Marijuana Legalization Could Help Charlie Crist
Around the State
Gov. Rick Scott’s hopes for a second term could vanish in a puff of smoke -- marijuana smoke.
This week media reports revealed that John Morgan, a prominent trial lawyer and Democratic power broker, will be leading the fight for a proposed state constitutional amendment on medical marijuana use that will be on the November ballot in 2014.
As usual, the mainstream media missed the point. “There's no obvious political upside for Morgan,” the Orlando Sentinel insisted.
There’s actually a great deal of political upside for Morgan.
Former Gov. Charlie Crist, who has moved from a Republican to having no party affiliation to now being a Democrat in the last three years, is the front-runner to win his new party’s nomination to challenge Scott in 2014. As anyone who drives across Florida’s highways can attest, Crist also works for Morgan’s law firm. You can’t miss Crist’s smiling, tan face on billboards scattered throughout the Sunshine State.
Marijuana legalization is an issue that rallies young voters. At the end of 2012, Quinnipiac University took a national poll that found 67 percent of voters under 30 favor legalization. Support for legalization fell dramatically with older groups.
Crist’s team -- from Morgan on down -- know what young voters can do in Florida. Look at the results from November 2012. Mitt Romney beat out Barack Obama with voters older than 30. Fifty-two percent of those voters backed Romney while 47 percent went for Obama.
But Obama carried Florida voters younger than 30 in a landslide. Obama took 66 percent of these voters in 2012, 5 percent better than his already strong showing in 2008. Romney took 32 percent, less than a third of Floridians under 30.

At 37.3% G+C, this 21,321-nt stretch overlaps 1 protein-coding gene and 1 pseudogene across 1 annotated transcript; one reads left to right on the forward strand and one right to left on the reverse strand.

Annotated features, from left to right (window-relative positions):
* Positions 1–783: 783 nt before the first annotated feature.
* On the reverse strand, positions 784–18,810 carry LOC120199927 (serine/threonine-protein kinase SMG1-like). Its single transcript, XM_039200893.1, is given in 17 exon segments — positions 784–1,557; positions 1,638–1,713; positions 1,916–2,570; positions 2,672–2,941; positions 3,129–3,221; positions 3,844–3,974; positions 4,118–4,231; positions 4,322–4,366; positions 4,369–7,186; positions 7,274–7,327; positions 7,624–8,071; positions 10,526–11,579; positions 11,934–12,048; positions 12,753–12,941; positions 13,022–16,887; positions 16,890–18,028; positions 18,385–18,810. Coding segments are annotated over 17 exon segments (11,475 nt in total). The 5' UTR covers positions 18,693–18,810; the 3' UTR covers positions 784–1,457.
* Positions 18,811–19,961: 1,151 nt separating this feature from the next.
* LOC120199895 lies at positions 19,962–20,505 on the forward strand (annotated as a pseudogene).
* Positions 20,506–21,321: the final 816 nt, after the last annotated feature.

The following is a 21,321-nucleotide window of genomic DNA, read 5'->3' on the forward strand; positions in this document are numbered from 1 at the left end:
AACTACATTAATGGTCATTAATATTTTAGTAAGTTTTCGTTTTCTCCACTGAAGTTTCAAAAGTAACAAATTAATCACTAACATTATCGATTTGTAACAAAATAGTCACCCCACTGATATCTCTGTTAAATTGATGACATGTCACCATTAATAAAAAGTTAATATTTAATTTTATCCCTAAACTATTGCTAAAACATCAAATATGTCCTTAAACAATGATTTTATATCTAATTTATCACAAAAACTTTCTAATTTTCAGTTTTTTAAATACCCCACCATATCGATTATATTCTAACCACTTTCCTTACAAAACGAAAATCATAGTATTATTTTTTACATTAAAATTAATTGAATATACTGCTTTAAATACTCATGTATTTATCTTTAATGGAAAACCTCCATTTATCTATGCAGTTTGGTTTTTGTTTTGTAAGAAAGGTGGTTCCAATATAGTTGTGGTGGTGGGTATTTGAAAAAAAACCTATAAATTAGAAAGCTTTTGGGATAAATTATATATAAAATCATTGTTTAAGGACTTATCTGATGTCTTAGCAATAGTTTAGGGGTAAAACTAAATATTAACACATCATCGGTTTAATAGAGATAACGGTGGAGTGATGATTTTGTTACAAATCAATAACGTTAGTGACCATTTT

Obama’s strength with younger voters allowed him to edge Romney in Florida in November. You had better believe every political strategist and campaign operative in Florida took notes.
While the mainstream media rightly noted that Morgan’s desire to see medical marijuana legal in Florida was the result of his father’s illness, they simply missed the mark on how Charlie Crist, an employee of Morgan & Morgan, would benefit if this constitutional amendment is on the ballot in 2014. Certainly Morgan himself -- likely to be a principal donor to any Crist campaign -- did not.
Younger voters are pretty notorious for sitting out off-year elections. They will be out in force if there’s a marijuana legalization amendment on the ballot -- and Charlie Crist or whoever the Democrats nominate to take on Scott will reap the benefits.
Tallahassee political writer Jeff Henderson wrote this analysis piece exclusively for Sunshine State News.